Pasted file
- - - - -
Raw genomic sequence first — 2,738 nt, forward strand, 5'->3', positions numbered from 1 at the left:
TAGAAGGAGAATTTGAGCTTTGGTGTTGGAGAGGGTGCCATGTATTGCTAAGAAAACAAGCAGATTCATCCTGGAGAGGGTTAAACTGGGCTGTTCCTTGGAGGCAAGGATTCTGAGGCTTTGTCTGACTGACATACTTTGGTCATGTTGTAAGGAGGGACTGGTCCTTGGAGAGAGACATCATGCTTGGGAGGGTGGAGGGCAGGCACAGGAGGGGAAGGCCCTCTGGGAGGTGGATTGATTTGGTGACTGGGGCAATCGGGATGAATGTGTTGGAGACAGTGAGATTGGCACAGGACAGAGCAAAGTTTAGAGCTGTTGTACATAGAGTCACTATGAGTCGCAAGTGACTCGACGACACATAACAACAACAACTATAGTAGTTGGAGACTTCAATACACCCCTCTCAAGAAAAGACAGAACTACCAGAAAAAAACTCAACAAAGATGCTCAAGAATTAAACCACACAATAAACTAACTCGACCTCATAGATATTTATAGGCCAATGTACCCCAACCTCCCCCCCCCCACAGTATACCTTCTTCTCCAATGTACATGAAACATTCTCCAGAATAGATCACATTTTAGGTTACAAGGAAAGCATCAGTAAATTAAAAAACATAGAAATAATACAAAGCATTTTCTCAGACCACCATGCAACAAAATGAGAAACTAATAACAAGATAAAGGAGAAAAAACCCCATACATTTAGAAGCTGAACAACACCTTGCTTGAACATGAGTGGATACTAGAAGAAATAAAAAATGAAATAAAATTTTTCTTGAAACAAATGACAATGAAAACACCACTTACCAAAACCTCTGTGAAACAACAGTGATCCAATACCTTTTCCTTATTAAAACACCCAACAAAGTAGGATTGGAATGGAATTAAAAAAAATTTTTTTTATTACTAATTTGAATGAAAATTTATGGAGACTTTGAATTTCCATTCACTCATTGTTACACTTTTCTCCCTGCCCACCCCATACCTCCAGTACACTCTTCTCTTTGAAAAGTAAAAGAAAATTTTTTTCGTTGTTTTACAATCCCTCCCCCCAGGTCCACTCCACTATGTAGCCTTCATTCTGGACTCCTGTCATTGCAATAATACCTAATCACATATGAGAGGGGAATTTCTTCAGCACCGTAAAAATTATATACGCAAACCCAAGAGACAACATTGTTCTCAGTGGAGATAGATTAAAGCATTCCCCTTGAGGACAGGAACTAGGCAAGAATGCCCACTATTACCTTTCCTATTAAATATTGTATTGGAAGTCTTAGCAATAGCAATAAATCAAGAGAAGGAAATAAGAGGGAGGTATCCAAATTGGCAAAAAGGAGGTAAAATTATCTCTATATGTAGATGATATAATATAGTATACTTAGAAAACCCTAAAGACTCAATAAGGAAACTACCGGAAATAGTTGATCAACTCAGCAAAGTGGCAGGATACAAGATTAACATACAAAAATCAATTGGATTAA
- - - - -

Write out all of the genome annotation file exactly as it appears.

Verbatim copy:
Raw genomic sequence first — 2,738 nt, forward strand, 5'->3', positions numbered from 1 at the left:
TAGAAGGAGAATTTGAGCTTTGGTGTTGGAGAGGGTGCCATGTATTGCTAAGAAAACAAGCAGATTCATCCTGGAGAGGGTTAAACTGGGCTGTTCCTTGGAGGCAAGGATTCTGAGGCTTTGTCTGACTGACATACTTTGGTCATGTTGTAAGGAGGGACTGGTCCTTGGAGAGAGACATCATGCTTGGGAGGGTGGAGGGCAGGCACAGGAGGGGAAGGCCCTCTGGGAGGTGGATTGATTTGGTGACTGGGGCAATCGGGATGAATGTGTTGGAGACAGTGAGATTGGCACAGGACAGAGCAAAGTTTAGAGCTGTTGTACATAGAGTCACTATGAGTCGCAAGTGACTCGACGACACATAACAACAACAACTATAGTAGTTGGAGACTTCAATACACCCCTCTCAAGAAAAGACAGAACTACCAGAAAAAAACTCAACAAAGATGCTCAAGAATTAAACCACACAATAAACTAACTCGACCTCATAGATATTTATAGGCCAATGTACCCCAACCTCCCCCCCCCCACAGTATACCTTCTTCTCCAATGTACATGAAACATTCTCCAGAATAGATCACATTTTAGGTTACAAGGAAAGCATCAGTAAATTAAAAAACATAGAAATAATACAAAGCATTTTCTCAGACCACCATGCAACAAAATGAGAAACTAATAACAAGATAAAGGAGAAAAAACCCCATACATTTAGAAGCTGAACAACACCTTGCTTGAACATGAGTGGATACTAGAAGAAATAAAAAATGAAATAAAATTTTTCTTGAAACAAATGACAATGAAAACACCACTTACCAAAACCTCTGTGAAACAACAGTGATCCAATACCTTTTCCTTATTAAAACACCCAACAAAGTAGGATTGGAATGGAATTAAAAAAAATTTTTTTTATTACTAATTTGAATGAAAATTTATGGAGACTTTGAATTTCCATTCACTCATTGTTACACTTTTCTCCCTGCCCACCCCATACCTCCAGTACACTCTTCTCTTTGAAAAGTAAAAGAAAATTTTTTTCGTTGTTTTACAATCCCTCCCCCCAGGTCCACTCCACTATGTAGCCTTCATTCTGGACTCCTGTCATTGCAATAATACCTAATCACATATGAGAGGGGAATTTCTTCAGCACCGTAAAAATTATATACGCAAACCCAAGAGACAACATTGTTCTCAGTGGAGATAGATTAAAGCATTCCCCTTGAGGACAGGAACTAGGCAAGAATGCCCACTATTACCTTTCCTATTAAATATTGTATTGGAAGTCTTAGCAATAGCAATAAATCAAGAGAAGGAAATAAGAGGGAGGTATCCAAATTGGCAAAAAGGAGGTAAAATTATCTCTATATGTAGATGATATAATATAGTATACTTAGAAAACCCTAAAGACTCAATAAGGAAACTACCGGAAATAGTTGATCAACTCAGCAAAGTGGCAGGATACAAGATTAACATACAAAAATCAATTGGATTAA